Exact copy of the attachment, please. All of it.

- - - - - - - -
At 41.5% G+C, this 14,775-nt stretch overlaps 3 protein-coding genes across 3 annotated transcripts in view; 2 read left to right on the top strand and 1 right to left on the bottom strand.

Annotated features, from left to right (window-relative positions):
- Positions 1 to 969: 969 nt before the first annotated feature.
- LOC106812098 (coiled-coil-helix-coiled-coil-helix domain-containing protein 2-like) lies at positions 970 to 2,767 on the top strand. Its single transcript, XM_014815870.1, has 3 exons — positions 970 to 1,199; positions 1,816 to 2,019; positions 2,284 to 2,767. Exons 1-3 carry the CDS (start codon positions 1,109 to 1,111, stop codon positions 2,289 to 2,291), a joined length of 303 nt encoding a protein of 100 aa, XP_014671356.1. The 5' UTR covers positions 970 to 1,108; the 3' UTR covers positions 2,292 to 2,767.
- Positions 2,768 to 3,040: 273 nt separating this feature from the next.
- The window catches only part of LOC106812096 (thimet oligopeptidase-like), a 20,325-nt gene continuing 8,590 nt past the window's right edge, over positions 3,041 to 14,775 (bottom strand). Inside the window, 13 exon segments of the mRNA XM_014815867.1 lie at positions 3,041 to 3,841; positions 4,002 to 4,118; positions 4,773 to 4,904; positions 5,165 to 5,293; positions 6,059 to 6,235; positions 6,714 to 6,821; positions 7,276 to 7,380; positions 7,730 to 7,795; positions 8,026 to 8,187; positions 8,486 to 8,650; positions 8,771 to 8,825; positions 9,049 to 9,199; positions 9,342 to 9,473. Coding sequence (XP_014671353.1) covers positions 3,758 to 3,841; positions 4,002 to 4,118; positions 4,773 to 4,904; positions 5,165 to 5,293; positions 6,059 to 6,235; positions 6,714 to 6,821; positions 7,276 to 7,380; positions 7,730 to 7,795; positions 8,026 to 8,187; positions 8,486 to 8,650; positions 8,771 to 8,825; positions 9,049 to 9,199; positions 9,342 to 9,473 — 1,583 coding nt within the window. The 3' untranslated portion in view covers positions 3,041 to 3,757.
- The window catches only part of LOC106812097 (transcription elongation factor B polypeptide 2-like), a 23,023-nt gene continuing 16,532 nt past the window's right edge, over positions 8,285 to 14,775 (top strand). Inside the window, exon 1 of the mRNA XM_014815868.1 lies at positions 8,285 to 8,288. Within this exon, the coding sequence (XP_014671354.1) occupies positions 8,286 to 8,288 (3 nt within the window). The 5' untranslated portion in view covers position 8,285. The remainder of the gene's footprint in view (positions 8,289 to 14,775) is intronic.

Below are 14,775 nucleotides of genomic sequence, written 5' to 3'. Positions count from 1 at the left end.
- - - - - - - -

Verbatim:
At 41.5% G+C, this 14,775-nt stretch overlaps 3 protein-coding genes across 3 annotated transcripts in view; 2 read left to right on the top strand and 1 right to left on the bottom strand.

Annotated features, from left to right (window-relative positions):
- Positions 1 to 969: 969 nt before the first annotated feature.
- LOC106812098 (coiled-coil-helix-coiled-coil-helix domain-containing protein 2-like) lies at positions 970 to 2,767 on the top strand. Its single transcript, XM_014815870.1, has 3 exons — positions 970 to 1,199; positions 1,816 to 2,019; positions 2,284 to 2,767. Exons 1-3 carry the CDS (start codon positions 1,109 to 1,111, stop codon positions 2,289 to 2,291), a joined length of 303 nt encoding a protein of 100 aa, XP_014671356.1. The 5' UTR covers positions 970 to 1,108; the 3' UTR covers positions 2,292 to 2,767.
- Positions 2,768 to 3,040: 273 nt separating this feature from the next.
- The window catches only part of LOC106812096 (thimet oligopeptidase-like), a 20,325-nt gene continuing 8,590 nt past the window's right edge, over positions 3,041 to 14,775 (bottom strand). Inside the window, 13 exon segments of the mRNA XM_014815867.1 lie at positions 3,041 to 3,841; positions 4,002 to 4,118; positions 4,773 to 4,904; positions 5,165 to 5,293; positions 6,059 to 6,235; positions 6,714 to 6,821; positions 7,276 to 7,380; positions 7,730 to 7,795; positions 8,026 to 8,187; positions 8,486 to 8,650; positions 8,771 to 8,825; positions 9,049 to 9,199; positions 9,342 to 9,473. Coding sequence (XP_014671353.1) covers positions 3,758 to 3,841; positions 4,002 to 4,118; positions 4,773 to 4,904; positions 5,165 to 5,293; positions 6,059 to 6,235; positions 6,714 to 6,821; positions 7,276 to 7,380; positions 7,730 to 7,795; positions 8,026 to 8,187; positions 8,486 to 8,650; positions 8,771 to 8,825; positions 9,049 to 9,199; positions 9,342 to 9,473 — 1,583 coding nt within the window. The 3' untranslated portion in view covers positions 3,041 to 3,757.
- The window catches only part of LOC106812097 (transcription elongation factor B polypeptide 2-like), a 23,023-nt gene continuing 16,532 nt past the window's right edge, over positions 8,285 to 14,775 (top strand). Inside the window, exon 1 of the mRNA XM_014815868.1 lies at positions 8,285 to 8,288. Within this exon, the coding sequence (XP_014671354.1) occupies positions 8,286 to 8,288 (3 nt within the window). The 5' untranslated portion in view covers position 8,285. The remainder of the gene's footprint in view (positions 8,289 to 14,775) is intronic.

Below are 14,775 nucleotides of genomic sequence, written 5' to 3'. Positions count from 1 at the left end.